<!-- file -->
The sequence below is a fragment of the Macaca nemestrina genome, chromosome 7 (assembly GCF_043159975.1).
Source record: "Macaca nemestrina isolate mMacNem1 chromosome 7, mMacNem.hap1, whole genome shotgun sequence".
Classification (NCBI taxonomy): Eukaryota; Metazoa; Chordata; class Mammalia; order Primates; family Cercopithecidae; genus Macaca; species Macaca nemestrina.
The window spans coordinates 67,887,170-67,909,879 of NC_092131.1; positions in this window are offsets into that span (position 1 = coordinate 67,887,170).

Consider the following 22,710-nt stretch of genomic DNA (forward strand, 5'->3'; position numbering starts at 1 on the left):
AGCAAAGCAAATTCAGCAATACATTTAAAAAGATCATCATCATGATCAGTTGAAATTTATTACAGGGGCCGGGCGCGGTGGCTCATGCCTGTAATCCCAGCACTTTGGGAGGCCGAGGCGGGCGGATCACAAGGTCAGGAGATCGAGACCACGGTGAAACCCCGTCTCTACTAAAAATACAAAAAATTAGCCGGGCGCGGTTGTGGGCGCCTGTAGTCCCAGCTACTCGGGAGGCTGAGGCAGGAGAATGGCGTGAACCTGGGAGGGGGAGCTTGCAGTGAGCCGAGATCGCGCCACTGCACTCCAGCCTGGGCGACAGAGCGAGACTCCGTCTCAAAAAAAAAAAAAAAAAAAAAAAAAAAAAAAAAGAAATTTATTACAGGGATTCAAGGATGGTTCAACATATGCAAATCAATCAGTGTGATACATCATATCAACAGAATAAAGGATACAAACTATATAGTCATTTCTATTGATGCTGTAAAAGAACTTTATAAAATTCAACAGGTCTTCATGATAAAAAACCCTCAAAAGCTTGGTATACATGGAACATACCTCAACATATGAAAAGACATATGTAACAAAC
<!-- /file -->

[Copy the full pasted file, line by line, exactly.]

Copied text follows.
The sequence below is a fragment of the Macaca nemestrina genome, chromosome 7 (assembly GCF_043159975.1).
Source record: "Macaca nemestrina isolate mMacNem1 chromosome 7, mMacNem.hap1, whole genome shotgun sequence".
Classification (NCBI taxonomy): Eukaryota; Metazoa; Chordata; class Mammalia; order Primates; family Cercopithecidae; genus Macaca; species Macaca nemestrina.
The window spans coordinates 67,887,170-67,909,879 of NC_092131.1; positions in this window are offsets into that span (position 1 = coordinate 67,887,170).

Consider the following 22,710-nt stretch of genomic DNA (forward strand, 5'->3'; position numbering starts at 1 on the left):
AGCAAAGCAAATTCAGCAATACATTTAAAAAGATCATCATCATGATCAGTTGAAATTTATTACAGGGGCCGGGCGCGGTGGCTCATGCCTGTAATCCCAGCACTTTGGGAGGCCGAGGCGGGCGGATCACAAGGTCAGGAGATCGAGACCACGGTGAAACCCCGTCTCTACTAAAAATACAAAAAATTAGCCGGGCGCGGTTGTGGGCGCCTGTAGTCCCAGCTACTCGGGAGGCTGAGGCAGGAGAATGGCGTGAACCTGGGAGGGGGAGCTTGCAGTGAGCCGAGATCGCGCCACTGCACTCCAGCCTGGGCGACAGAGCGAGACTCCGTCTCAAAAAAAAAAAAAAAAAAAAAAAAAAAAAAAAAGAAATTTATTACAGGGATTCAAGGATGGTTCAACATATGCAAATCAATCAGTGTGATACATCATATCAACAGAATAAAGGATACAAACTATATAGTCATTTCTATTGATGCTGTAAAAGAACTTTATAAAATTCAACAGGTCTTCATGATAAAAAACCCTCAAAAGCTTGGTATACATGGAACATACCTCAACATATGAAAAGACATATGTAACAAAC